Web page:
Working In Sports: Expectation vs. Reality


It’s easy to get caught up in the preconceived notions that come with working in sports. That it’s glamorous. That you get paid a lot of money. You travel to fun cities and get to meet new people. Well, I’m here to tell you you’re wrong. WRONG.

Salary and Benefits

Expectation: A competitive salary fairly based on your market size. Season tickets for you and your family
Reality: You’re making minimum wage once you do the math on how much a $32k/year salary works out when you take into account your 80-hour workweek. You get bitched at every time you ask for tickets.

Player Interaction

Expectation: Best friends with the biggest star on the team. Autographed memorabilia on your desk every morning out of gratitude.
Reality: They won’t know your name and ignore every single word that comes out of your mouth.

Office Culture

Expectation: A team-first environment, working together to give your fans the best experience possible.
Reality: Excessive in-fighting, micro-management, overconfident alpha males and constant stress.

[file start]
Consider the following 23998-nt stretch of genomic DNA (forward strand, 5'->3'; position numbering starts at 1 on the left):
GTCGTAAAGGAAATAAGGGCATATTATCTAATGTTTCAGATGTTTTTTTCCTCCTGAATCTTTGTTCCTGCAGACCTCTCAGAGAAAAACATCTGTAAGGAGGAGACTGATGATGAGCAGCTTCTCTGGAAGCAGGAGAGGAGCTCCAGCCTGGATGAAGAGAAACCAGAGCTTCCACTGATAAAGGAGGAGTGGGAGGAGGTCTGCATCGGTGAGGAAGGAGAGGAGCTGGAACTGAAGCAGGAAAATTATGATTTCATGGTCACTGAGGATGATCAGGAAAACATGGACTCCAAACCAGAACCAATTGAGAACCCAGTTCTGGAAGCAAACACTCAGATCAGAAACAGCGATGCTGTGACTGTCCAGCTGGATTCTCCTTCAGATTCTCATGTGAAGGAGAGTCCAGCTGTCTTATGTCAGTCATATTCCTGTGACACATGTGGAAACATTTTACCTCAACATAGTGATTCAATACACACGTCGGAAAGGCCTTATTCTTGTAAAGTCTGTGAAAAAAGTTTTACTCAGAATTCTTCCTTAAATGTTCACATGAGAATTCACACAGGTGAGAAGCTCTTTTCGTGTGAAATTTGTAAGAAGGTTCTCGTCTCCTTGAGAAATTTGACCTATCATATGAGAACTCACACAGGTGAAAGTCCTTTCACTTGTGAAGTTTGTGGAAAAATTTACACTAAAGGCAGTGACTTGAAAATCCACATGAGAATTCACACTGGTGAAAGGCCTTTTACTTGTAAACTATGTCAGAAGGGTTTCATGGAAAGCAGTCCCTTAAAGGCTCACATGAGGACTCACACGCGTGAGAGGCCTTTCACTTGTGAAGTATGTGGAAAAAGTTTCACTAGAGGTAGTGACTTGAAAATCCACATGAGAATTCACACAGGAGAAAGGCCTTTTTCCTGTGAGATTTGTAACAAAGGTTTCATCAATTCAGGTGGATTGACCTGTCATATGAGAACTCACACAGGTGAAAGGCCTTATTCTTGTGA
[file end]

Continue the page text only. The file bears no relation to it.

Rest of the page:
Your Team

Expectation: Championship caliber powerhouse who plays on ESPN every night. Banners litter the rafters and you have the most loyal fans in the league.
Reality: A Double-A baseball team that draws 3,000 a night.


Expectation: You will rack up frequent flier miles and stay in gorgeous five-star hotels.
Reality: You never travel with the team, but have to follow along with every game at home.

Your Stadium

Expectation: A brand new, state-of-the-art, downtown stadium that is loaded to the gills with tech and video boards.
Reality: Your offices are located miles from the stadium.

The Offseason

Expectation: Talking shop with the GM and Head Coach about roster moves and plans for the upcoming season.
Reality: You’re probably getting fired.


Expectation: You’ll pay your dues for a season or two and then catch your big break once you’ve got experience.
Reality: You’re working in the most competitive industry outside of investment banking. You will pay your dues for several seasons and never get promoted. You’ll take a sales job after getting burned out in year three.

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